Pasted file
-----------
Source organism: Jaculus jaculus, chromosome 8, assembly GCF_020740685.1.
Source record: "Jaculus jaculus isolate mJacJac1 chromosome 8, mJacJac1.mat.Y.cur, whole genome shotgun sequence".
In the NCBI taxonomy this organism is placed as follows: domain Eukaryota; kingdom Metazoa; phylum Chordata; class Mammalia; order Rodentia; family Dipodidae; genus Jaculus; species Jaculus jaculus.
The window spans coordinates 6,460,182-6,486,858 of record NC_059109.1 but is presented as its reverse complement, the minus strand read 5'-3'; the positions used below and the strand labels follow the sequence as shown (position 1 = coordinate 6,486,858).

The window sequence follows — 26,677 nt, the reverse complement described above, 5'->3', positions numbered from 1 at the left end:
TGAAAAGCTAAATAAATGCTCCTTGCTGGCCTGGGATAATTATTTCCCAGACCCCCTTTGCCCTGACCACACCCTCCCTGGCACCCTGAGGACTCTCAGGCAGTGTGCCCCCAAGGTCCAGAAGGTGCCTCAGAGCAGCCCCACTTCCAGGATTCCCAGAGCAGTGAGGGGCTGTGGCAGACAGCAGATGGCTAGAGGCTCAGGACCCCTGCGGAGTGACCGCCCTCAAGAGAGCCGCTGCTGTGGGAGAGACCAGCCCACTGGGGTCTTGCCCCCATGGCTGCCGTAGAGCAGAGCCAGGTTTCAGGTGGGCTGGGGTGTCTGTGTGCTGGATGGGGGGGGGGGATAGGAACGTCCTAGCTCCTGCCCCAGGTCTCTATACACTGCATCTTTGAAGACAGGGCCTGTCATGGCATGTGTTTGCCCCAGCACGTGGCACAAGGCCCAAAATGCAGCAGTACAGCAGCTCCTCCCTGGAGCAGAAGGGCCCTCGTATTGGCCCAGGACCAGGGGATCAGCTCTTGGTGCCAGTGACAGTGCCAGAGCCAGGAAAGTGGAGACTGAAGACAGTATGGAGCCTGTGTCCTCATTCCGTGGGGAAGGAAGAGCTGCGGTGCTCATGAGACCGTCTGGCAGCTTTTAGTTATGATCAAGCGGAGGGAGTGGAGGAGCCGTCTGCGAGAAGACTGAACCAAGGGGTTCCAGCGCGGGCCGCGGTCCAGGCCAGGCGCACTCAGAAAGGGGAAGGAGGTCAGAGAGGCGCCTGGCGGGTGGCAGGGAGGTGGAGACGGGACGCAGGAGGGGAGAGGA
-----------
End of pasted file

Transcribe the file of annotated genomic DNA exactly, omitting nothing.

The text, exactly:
Source organism: Jaculus jaculus, chromosome 8, assembly GCF_020740685.1.
Source record: "Jaculus jaculus isolate mJacJac1 chromosome 8, mJacJac1.mat.Y.cur, whole genome shotgun sequence".
In the NCBI taxonomy this organism is placed as follows: domain Eukaryota; kingdom Metazoa; phylum Chordata; class Mammalia; order Rodentia; family Dipodidae; genus Jaculus; species Jaculus jaculus.
The window spans coordinates 6,460,182-6,486,858 of record NC_059109.1 but is presented as its reverse complement, the minus strand read 5'-3'; the positions used below and the strand labels follow the sequence as shown (position 1 = coordinate 6,486,858).

The window sequence follows — 26,677 nt, the reverse complement described above, 5'->3', positions numbered from 1 at the left end:
TGAAAAGCTAAATAAATGCTCCTTGCTGGCCTGGGATAATTATTTCCCAGACCCCCTTTGCCCTGACCACACCCTCCCTGGCACCCTGAGGACTCTCAGGCAGTGTGCCCCCAAGGTCCAGAAGGTGCCTCAGAGCAGCCCCACTTCCAGGATTCCCAGAGCAGTGAGGGGCTGTGGCAGACAGCAGATGGCTAGAGGCTCAGGACCCCTGCGGAGTGACCGCCCTCAAGAGAGCCGCTGCTGTGGGAGAGACCAGCCCACTGGGGTCTTGCCCCCATGGCTGCCGTAGAGCAGAGCCAGGTTTCAGGTGGGCTGGGGTGTCTGTGTGCTGGATGGGGGGGGGGGATAGGAACGTCCTAGCTCCTGCCCCAGGTCTCTATACACTGCATCTTTGAAGACAGGGCCTGTCATGGCATGTGTTTGCCCCAGCACGTGGCACAAGGCCCAAAATGCAGCAGTACAGCAGCTCCTCCCTGGAGCAGAAGGGCCCTCGTATTGGCCCAGGACCAGGGGATCAGCTCTTGGTGCCAGTGACAGTGCCAGAGCCAGGAAAGTGGAGACTGAAGACAGTATGGAGCCTGTGTCCTCATTCCGTGGGGAAGGAAGAGCTGCGGTGCTCATGAGACCGTCTGGCAGCTTTTAGTTATGATCAAGCGGAGGGAGTGGAGGAGCCGTCTGCGAGAAGACTGAACCAAGGGGTTCCAGCGCGGGCCGCGGTCCAGGCCAGGCGCACTCAGAAAGGGGAAGGAGGTCAGAGAGGCGCCTGGCGGGTGGCAGGGAGGTGGAGACGGGACGCAGGAGGGGAGAGGA